But what if, at every conjuncture, we have instead a lurch towards disaster followed by a new political order? No momentum, no long running stability. Just one faction after another taking over and patching up the money well enough to keep it going for another generation. We'd even see party-political patronage factions if anyone was honest enough to name the people behind the coups, perhaps. But they don't, because those who won have no interest in asking whether Claudius was innocent in the fall of Caligula; Vespasian in the fall of Galba, Hadrian in the succession to Trajan?
Italics mine because Trajan is in many ways the greatest of the emperors, conqueror of vast dominions and restorer of Rome. And yet it is all too easily forgotten that he also precipitated an unprecedented collapse in the east. Literally no Emperor gave up more territory than Trajan, even if he had just conquered it. (Although the retreat from Trajan's other conquest in Dacia, much later, comes close.) It's also intriguingly the case that no emperor more than Trajan followed in the footsteps of Alexander more nearly. Trajan even sent a letter to the Senate bemoaning the fact that he was too old to conquer India, like Alexander.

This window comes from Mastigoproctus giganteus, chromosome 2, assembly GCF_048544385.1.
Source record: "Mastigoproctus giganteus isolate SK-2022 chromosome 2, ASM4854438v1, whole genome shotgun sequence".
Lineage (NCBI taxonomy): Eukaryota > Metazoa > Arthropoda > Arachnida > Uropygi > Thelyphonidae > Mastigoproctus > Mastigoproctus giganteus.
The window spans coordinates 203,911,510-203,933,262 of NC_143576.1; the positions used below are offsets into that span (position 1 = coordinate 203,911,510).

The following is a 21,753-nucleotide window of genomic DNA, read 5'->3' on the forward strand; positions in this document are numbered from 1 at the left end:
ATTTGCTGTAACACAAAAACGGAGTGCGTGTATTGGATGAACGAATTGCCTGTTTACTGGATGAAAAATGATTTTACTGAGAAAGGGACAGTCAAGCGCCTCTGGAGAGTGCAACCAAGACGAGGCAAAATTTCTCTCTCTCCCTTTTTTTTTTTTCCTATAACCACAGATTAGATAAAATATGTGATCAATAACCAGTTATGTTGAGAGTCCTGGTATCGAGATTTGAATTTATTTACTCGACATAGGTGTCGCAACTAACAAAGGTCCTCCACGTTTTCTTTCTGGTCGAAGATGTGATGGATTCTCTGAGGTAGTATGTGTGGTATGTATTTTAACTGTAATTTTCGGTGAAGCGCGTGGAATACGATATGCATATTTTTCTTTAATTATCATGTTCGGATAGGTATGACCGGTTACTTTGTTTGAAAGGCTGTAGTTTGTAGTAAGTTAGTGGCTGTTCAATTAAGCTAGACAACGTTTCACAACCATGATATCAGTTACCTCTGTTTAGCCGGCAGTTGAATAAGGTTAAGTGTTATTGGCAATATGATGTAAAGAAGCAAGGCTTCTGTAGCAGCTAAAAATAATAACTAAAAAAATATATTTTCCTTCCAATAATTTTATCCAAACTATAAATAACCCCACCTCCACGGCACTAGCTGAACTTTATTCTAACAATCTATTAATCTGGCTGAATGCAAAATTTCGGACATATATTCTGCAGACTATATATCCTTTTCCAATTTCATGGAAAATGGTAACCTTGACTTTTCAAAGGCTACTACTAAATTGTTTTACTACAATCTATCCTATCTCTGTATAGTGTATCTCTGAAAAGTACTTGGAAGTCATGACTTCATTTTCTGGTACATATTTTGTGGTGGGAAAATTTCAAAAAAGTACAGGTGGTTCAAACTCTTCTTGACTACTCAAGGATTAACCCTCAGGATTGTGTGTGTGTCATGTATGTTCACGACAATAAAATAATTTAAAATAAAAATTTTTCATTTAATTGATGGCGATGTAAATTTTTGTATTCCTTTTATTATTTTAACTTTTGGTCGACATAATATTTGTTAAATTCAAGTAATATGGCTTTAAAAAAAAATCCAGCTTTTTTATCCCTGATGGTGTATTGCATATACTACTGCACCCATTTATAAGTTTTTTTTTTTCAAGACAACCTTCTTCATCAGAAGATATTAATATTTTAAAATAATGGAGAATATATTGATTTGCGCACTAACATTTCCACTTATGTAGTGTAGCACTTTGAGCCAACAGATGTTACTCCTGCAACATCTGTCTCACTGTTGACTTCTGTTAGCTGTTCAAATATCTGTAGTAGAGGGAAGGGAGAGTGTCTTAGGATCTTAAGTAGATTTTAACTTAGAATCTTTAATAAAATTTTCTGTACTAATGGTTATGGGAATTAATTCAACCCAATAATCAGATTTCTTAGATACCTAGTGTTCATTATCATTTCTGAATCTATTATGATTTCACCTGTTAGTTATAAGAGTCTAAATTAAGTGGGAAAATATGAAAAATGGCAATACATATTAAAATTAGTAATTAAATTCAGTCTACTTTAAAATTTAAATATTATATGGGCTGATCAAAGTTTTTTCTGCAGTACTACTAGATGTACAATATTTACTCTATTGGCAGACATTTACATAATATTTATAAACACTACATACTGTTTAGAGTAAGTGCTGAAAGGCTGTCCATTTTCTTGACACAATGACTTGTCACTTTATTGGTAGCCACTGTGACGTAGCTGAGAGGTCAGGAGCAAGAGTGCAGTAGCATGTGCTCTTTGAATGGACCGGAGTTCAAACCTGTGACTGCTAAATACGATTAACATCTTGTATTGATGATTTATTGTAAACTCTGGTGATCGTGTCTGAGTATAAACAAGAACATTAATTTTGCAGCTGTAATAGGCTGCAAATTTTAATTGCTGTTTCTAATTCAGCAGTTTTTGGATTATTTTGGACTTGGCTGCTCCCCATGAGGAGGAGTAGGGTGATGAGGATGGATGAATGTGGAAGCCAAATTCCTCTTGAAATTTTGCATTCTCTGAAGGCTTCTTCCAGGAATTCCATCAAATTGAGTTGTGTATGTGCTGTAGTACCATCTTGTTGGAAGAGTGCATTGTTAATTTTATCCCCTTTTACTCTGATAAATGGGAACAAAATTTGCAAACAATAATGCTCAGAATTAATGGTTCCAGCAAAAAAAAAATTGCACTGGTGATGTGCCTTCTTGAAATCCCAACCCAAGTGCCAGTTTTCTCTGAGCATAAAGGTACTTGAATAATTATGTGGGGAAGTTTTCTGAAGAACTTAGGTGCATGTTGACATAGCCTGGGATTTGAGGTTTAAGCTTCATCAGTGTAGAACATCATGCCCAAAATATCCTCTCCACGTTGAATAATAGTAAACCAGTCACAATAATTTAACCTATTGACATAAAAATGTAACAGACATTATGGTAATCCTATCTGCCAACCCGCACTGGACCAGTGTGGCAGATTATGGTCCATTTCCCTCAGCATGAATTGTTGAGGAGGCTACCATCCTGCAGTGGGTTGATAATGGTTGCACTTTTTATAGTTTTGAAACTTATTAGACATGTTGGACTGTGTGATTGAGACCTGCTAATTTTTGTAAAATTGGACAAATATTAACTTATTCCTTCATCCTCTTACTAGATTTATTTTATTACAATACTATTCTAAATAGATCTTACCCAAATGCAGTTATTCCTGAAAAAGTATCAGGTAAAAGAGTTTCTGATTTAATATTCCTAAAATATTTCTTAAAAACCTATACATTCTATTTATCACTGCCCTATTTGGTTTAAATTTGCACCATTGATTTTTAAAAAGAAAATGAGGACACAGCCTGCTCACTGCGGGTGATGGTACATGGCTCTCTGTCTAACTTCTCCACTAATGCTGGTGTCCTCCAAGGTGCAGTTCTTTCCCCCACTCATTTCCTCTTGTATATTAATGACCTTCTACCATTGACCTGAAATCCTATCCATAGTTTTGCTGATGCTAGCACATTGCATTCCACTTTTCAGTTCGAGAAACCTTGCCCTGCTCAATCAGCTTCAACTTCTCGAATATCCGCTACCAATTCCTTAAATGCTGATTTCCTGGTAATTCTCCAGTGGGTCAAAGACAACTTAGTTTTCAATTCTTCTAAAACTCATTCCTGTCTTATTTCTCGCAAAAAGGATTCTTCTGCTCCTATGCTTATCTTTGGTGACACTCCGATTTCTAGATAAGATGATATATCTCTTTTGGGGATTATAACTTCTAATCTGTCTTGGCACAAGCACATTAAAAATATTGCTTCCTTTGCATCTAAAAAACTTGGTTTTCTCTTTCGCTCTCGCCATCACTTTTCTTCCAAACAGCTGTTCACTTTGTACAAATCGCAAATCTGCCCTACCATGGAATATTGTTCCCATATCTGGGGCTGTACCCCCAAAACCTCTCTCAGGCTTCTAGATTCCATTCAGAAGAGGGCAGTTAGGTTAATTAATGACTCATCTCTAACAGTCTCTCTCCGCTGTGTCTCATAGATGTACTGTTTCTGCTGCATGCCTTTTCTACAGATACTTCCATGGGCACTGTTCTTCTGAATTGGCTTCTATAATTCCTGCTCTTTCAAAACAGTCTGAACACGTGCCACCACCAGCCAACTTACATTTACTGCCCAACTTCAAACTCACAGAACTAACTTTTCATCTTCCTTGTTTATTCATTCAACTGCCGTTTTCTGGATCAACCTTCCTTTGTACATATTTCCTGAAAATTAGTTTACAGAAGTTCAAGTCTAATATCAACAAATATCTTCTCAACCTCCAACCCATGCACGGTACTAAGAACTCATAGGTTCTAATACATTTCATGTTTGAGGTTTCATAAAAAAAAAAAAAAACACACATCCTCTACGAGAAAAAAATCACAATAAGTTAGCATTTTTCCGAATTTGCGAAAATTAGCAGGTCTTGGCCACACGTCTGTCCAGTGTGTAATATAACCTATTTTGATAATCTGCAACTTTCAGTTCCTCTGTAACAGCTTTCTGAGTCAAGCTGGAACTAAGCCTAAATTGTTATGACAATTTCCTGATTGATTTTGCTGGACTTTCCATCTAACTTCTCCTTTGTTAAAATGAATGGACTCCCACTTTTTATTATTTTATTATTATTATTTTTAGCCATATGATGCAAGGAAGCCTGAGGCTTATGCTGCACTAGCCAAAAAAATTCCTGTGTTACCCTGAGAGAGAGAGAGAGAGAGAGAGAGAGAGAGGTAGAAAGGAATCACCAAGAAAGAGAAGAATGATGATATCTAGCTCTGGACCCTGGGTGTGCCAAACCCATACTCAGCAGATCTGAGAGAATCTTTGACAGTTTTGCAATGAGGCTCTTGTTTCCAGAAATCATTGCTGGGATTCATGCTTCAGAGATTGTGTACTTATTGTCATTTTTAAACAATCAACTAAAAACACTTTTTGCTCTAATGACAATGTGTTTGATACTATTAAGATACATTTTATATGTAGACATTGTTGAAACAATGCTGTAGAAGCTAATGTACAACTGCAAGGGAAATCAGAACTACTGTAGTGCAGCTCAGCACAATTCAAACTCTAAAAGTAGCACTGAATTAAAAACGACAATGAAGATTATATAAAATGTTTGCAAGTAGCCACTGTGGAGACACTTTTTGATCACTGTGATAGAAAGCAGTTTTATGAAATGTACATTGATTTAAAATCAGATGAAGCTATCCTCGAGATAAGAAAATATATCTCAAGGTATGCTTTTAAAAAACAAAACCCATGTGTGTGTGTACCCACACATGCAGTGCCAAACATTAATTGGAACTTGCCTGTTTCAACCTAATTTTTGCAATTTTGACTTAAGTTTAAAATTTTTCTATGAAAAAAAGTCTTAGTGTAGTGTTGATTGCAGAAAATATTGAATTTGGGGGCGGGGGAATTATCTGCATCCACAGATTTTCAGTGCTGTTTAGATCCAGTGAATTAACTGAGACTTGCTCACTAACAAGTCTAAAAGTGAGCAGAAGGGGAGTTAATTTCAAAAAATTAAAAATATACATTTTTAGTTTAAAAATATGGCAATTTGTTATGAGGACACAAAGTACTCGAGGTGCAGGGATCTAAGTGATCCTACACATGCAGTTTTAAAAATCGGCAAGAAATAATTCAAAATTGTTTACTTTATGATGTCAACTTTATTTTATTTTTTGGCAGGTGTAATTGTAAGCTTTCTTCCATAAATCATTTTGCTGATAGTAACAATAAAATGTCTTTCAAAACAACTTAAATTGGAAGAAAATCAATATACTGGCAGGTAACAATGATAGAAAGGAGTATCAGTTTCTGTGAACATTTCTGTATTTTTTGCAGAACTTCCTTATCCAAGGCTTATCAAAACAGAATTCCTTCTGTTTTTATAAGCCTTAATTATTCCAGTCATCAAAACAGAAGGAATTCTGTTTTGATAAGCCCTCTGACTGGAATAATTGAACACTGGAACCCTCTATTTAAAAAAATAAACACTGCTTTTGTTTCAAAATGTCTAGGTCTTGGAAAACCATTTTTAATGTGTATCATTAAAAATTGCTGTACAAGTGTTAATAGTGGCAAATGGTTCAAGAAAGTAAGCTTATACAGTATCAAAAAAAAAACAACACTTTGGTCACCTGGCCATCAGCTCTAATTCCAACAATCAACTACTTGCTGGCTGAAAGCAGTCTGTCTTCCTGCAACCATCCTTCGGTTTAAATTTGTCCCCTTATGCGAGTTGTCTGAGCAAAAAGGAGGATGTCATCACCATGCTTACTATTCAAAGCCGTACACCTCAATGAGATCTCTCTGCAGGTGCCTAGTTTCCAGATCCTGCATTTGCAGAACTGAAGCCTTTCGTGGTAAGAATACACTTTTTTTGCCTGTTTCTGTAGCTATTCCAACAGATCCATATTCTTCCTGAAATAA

Why is this important? How am I going to tie this exercise together? Heh. I don't have too. It's a blog. But consider this: we only know about Alexander because of historians who wrote in Hadrian's time, under Hadrian's patronage. Now, I don't think that there was ever a conspiracy to suppress all earlier histories of Alexander in favour of the ones produced by Hadrian's court. Precisely the contrary. The dominance of the Hadrianic picture of Alexander, and of the Julio-Claudian dynasty is a result of the regime pushing their interpretation into manuscripts available everywhere in the world, so that people neglected the others. We hear the Hadrianic version because it was shouted so loudly as to drown everyone else out.